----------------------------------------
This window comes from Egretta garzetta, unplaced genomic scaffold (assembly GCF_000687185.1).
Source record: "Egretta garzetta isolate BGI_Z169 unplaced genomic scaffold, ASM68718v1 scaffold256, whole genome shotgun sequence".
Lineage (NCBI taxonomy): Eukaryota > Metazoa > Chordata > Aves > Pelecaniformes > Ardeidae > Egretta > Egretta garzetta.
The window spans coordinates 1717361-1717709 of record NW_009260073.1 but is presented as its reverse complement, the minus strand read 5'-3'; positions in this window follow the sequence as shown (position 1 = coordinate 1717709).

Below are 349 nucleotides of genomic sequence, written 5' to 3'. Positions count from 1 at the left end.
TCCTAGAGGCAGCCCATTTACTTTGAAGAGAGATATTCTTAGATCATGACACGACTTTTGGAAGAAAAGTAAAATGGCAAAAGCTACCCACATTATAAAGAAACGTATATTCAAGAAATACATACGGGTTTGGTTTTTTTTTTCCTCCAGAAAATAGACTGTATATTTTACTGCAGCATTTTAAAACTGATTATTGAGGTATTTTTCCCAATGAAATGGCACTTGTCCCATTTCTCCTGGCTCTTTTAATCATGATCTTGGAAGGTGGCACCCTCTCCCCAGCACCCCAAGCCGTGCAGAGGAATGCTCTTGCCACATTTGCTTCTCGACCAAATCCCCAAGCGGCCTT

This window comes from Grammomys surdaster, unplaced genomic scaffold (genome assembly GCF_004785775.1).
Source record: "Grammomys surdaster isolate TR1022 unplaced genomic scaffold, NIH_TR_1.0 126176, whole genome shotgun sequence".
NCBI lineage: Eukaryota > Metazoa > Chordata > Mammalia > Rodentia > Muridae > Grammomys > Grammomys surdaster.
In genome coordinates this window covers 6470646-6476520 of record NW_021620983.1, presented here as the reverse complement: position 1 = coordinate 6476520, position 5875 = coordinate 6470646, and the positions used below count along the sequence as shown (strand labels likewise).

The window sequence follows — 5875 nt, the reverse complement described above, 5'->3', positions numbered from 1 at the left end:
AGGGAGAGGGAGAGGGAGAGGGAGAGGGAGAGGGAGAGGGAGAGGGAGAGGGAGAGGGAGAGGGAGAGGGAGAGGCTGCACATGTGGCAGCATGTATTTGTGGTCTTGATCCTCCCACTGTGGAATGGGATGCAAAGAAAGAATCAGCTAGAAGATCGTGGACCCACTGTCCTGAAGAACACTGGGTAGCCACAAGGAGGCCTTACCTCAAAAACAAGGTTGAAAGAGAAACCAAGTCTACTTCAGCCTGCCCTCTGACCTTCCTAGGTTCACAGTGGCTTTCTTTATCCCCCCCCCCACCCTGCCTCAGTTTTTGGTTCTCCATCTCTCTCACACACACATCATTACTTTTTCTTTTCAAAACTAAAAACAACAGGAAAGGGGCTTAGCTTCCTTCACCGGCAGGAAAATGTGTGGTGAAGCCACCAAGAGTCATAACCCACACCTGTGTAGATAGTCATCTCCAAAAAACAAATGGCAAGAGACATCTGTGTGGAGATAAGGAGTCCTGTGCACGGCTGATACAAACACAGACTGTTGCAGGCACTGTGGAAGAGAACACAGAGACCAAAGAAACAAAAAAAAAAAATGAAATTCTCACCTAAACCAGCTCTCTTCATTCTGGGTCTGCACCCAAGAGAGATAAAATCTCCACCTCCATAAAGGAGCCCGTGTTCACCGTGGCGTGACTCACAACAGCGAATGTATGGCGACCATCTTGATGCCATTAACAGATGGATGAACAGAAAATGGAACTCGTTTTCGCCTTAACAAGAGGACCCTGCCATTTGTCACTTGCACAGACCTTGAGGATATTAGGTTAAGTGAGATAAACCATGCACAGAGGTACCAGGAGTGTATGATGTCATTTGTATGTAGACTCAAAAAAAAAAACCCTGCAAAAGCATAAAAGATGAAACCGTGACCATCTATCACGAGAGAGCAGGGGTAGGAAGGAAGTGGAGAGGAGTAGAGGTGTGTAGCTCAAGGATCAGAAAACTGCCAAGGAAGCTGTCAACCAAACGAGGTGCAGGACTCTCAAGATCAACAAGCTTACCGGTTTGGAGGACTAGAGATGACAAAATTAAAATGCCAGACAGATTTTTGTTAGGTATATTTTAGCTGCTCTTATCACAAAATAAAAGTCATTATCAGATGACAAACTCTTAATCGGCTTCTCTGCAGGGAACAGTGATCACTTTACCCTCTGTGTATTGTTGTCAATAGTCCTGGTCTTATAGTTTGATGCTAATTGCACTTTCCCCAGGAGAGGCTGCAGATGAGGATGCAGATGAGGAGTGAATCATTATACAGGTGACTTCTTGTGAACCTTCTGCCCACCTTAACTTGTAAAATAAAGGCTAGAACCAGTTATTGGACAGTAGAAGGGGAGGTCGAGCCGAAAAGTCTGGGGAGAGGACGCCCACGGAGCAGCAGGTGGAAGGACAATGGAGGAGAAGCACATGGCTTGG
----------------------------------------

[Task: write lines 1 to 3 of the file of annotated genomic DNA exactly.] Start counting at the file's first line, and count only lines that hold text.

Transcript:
This window comes from Egretta garzetta, unplaced genomic scaffold (assembly GCF_000687185.1).
Source record: "Egretta garzetta isolate BGI_Z169 unplaced genomic scaffold, ASM68718v1 scaffold256, whole genome shotgun sequence".
Lineage (NCBI taxonomy): Eukaryota > Metazoa > Chordata > Aves > Pelecaniformes > Ardeidae > Egretta > Egretta garzetta.